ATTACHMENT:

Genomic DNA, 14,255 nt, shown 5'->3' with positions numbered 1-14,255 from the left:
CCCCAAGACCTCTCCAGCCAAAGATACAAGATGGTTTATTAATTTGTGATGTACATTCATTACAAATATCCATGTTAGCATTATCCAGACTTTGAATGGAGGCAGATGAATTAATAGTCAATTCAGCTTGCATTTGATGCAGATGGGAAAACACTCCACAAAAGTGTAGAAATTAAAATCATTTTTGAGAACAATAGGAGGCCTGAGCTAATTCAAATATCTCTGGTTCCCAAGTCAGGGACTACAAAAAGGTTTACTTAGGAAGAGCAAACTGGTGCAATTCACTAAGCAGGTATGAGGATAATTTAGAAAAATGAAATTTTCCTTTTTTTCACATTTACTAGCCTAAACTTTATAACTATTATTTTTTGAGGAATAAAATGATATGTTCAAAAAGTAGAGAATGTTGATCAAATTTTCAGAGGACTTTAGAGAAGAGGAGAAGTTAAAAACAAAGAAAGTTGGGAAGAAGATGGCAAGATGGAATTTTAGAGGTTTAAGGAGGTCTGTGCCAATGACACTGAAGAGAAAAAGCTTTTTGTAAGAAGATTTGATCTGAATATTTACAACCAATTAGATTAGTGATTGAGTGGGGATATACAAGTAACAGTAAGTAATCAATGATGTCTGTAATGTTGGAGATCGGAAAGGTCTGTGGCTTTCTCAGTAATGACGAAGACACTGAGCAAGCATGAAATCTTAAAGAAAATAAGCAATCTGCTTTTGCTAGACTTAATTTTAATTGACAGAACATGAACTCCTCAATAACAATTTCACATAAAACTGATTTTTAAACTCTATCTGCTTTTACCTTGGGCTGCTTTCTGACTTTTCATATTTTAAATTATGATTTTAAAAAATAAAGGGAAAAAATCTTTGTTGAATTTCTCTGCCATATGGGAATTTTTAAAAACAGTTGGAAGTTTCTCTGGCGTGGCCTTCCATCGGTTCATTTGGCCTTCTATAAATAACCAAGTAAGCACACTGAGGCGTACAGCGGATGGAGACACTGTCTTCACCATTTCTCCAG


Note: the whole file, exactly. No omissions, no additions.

Genomic DNA, 14,255 nt, shown 5'->3' with positions numbered 1-14,255 from the left:
CCCCAAGACCTCTCCAGCCAAAGATACAAGATGGTTTATTAATTTGTGATGTACATTCATTACAAATATCCATGTTAGCATTATCCAGACTTTGAATGGAGGCAGATGAATTAATAGTCAATTCAGCTTGCATTTGATGCAGATGGGAAAACACTCCACAAAAGTGTAGAAATTAAAATCATTTTTGAGAACAATAGGAGGCCTGAGCTAATTCAAATATCTCTGGTTCCCAAGTCAGGGACTACAAAAAGGTTTACTTAGGAAGAGCAAACTGGTGCAATTCACTAAGCAGGTATGAGGATAATTTAGAAAAATGAAATTTTCCTTTTTTTCACATTTACTAGCCTAAACTTTATAACTATTATTTTTTGAGGAATAAAATGATATGTTCAAAAAGTAGAGAATGTTGATCAAATTTTCAGAGGACTTTAGAGAAGAGGAGAAGTTAAAAACAAAGAAAGTTGGGAAGAAGATGGCAAGATGGAATTTTAGAGGTTTAAGGAGGTCTGTGCCAATGACACTGAAGAGAAAAAGCTTTTTGTAAGAAGATTTGATCTGAATATTTACAACCAATTAGATTAGTGATTGAGTGGGGATATACAAGTAACAGTAAGTAATCAATGATGTCTGTAATGTTGGAGATCGGAAAGGTCTGTGGCTTTCTCAGTAATGACGAAGACACTGAGCAAGCATGAAATCTTAAAGAAAATAAGCAATCTGCTTTTGCTAGACTTAATTTTAATTGACAGAACATGAACTCCTCAATAACAATTTCACATAAAACTGATTTTTAAACTCTATCTGCTTTTACCTTGGGCTGCTTTCTGACTTTTCATATTTTAAATTATGATTTTAAAAAATAAAGGGAAAAAATCTTTGTTGAATTTCTCTGCCATATGGGAATTTTTAAAAACAGTTGGAAGTTTCTCTGGCGTGGCCTTCCATCGGTTCATTTGGCCTTCTATAAATAACCAAGTAAGCACACTGAGGCGTACAGCGGATGGAGACACTGTCTTCACCATTTCTCCAG